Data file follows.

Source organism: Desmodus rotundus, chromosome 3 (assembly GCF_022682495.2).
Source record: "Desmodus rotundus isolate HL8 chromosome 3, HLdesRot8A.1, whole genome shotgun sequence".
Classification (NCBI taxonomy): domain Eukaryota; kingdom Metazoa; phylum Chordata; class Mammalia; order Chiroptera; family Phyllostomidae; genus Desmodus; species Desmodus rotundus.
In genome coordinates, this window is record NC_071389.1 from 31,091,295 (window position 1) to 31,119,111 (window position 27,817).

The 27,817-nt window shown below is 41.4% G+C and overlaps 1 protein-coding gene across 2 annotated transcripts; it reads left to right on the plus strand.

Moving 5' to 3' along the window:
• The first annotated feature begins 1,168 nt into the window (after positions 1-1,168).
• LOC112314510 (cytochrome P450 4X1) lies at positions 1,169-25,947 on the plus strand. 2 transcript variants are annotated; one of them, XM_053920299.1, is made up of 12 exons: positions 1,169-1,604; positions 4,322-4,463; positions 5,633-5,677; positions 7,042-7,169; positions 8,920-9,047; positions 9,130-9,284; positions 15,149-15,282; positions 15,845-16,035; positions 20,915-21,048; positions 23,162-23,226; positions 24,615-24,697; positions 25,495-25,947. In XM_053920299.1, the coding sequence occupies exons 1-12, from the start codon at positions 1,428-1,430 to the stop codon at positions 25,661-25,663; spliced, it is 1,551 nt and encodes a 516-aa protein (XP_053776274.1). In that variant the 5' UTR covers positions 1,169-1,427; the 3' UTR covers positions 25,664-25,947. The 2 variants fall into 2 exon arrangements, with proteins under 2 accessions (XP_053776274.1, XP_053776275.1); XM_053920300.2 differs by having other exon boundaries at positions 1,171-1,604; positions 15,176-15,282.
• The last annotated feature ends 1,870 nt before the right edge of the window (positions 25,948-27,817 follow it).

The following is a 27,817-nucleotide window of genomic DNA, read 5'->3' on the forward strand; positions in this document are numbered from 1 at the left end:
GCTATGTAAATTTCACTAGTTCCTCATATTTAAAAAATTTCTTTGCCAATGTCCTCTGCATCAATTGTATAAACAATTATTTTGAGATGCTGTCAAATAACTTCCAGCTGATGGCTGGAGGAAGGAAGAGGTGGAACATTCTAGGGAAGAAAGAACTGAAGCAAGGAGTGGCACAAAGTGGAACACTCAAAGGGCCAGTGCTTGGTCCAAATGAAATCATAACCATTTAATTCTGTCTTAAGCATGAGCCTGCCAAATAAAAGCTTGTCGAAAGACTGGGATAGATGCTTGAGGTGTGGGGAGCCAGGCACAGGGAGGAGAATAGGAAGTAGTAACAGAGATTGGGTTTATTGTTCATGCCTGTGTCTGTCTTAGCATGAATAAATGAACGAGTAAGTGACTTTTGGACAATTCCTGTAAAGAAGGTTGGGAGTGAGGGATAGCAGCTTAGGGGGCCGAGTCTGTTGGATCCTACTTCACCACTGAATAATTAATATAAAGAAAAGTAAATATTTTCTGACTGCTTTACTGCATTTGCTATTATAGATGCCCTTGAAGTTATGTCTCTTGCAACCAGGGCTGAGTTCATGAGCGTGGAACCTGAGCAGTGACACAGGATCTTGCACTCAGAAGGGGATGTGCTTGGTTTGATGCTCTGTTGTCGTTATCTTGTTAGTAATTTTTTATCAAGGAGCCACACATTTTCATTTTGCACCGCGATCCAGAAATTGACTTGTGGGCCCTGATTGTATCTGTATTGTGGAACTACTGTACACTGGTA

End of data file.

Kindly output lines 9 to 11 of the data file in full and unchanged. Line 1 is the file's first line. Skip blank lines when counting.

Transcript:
• The last annotated feature ends 1,870 nt before the right edge of the window (positions 25,948-27,817 follow it).

The following is a 27,817-nucleotide window of genomic DNA, read 5'->3' on the forward strand; positions in this document are numbered from 1 at the left end:
GCTATGTAAATTTCACTAGTTCCTCATATTTAAAAAATTTCTTTGCCAATGTCCTCTGCATCAATTGTATAAACAATTATTTTGAGATGCTGTCAAATAACTTCCAGCTGATGGCTGGAGGAAGGAAGAGGTGGAACATTCTAGGGAAGAAAGAACTGAAGCAAGGAGTGGCACAAAGTGGAACACTCAAAGGGCCAGTGCTTGGTCCAAATGAAATCATAACCATTTAATTCTGTCTTAAGCATGAGCCTGCCAAATAAAAGCTTGTCGAAAGACTGGGATAGATGCTTGAGGTGTGGGGAGCCAGGCACAGGGAGGAGAATAGGAAGTAGTAACAGAGATTGGGTTTATTGTTCATGCCTGTGTCTGTCTTAGCATGAATAAATGAACGAGTAAGTGACTTTTGGACAATTCCTGTAAAGAAGGTTGGGAGTGAGGGATAGCAGCTTAGGGGGCCGAGTCTGTTGGATCCTACTTCACCACTGAATAATTAATATAAAGAAAAGTAAATATTTTCTGACTGCTTTACTGCATTTGCTATTATAGATGCCCTTGAAGTTATGTCTCTTGCAACCAGGGCTGAGTTCATGAGCGTGGAACCTGAGCAGTGACACAGGATCTTGCACTCAGAAGGGGATGTGCTTGGTTTGATGCTCTGTTGTCGTTATCTTGTTAGTAATTTTTTATCAAGGAGCCACACATTTTCATTTTGCACCGCGATCCAGAAATTGACTTGTGGGCCCTGATTGTATCTGTATTGTGGAACTACTGTACACTGGTA